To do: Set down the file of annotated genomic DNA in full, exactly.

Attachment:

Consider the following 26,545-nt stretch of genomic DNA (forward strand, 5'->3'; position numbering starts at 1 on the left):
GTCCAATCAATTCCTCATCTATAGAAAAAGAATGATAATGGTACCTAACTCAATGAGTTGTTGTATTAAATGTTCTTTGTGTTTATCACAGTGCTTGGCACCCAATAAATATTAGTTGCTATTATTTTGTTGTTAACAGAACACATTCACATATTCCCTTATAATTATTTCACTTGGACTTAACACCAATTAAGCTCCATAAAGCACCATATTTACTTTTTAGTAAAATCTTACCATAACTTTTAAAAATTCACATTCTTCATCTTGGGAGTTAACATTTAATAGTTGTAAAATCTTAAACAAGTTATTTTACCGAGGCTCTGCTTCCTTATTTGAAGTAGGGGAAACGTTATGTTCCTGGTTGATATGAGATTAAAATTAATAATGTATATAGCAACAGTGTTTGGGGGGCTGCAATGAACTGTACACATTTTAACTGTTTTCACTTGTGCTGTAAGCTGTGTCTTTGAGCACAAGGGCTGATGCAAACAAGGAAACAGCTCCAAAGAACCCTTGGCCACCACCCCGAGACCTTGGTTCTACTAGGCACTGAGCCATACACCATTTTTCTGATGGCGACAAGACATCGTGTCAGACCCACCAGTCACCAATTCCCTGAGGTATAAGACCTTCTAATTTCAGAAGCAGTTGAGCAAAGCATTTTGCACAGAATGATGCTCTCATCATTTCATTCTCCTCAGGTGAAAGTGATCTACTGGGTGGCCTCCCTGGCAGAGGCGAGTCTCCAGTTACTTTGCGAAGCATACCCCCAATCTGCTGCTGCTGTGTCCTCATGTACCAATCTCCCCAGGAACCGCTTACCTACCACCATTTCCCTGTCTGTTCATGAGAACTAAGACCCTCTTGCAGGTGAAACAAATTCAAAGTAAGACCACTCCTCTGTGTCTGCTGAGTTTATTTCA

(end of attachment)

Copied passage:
Consider the following 26,545-nt stretch of genomic DNA (forward strand, 5'->3'; position numbering starts at 1 on the left):
GTCCAATCAATTCCTCATCTATAGAAAAAGAATGATAATGGTACCTAACTCAATGAGTTGTTGTATTAAATGTTCTTTGTGTTTATCACAGTGCTTGGCACCCAATAAATATTAGTTGCTATTATTTTGTTGTTAACAGAACACATTCACATATTCCCTTATAATTATTTCACTTGGACTTAACACCAATTAAGCTCCATAAAGCACCATATTTACTTTTTAGTAAAATCTTACCATAACTTTTAAAAATTCACATTCTTCATCTTGGGAGTTAACATTTAATAGTTGTAAAATCTTAAACAAGTTATTTTACCGAGGCTCTGCTTCCTTATTTGAAGTAGGGGAAACGTTATGTTCCTGGTTGATATGAGATTAAAATTAATAATGTATATAGCAACAGTGTTTGGGGGGCTGCAATGAACTGTACACATTTTAACTGTTTTCACTTGTGCTGTAAGCTGTGTCTTTGAGCACAAGGGCTGATGCAAACAAGGAAACAGCTCCAAAGAACCCTTGGCCACCACCCCGAGACCTTGGTTCTACTAGGCACTGAGCCATACACCATTTTTCTGATGGCGACAAGACATCGTGTCAGACCCACCAGTCACCAATTCCCTGAGGTATAAGACCTTCTAATTTCAGAAGCAGTTGAGCAAAGCATTTTGCACAGAATGATGCTCTCATCATTTCATTCTCCTCAGGTGAAAGTGATCTACTGGGTGGCCTCCCTGGCAGAGGCGAGTCTCCAGTTACTTTGCGAAGCATACCCCCAATCTGCTGCTGCTGTGTCCTCATGTACCAATCTCCCCAGGAACCGCTTACCTACCACCATTTCCCTGTCTGTTCATGAGAACTAAGACCCTCTTGCAGGTGAAACAAATTCAAAGTAAGACCACTCCTCTGTGTCTGCTGAGTTTATTTCA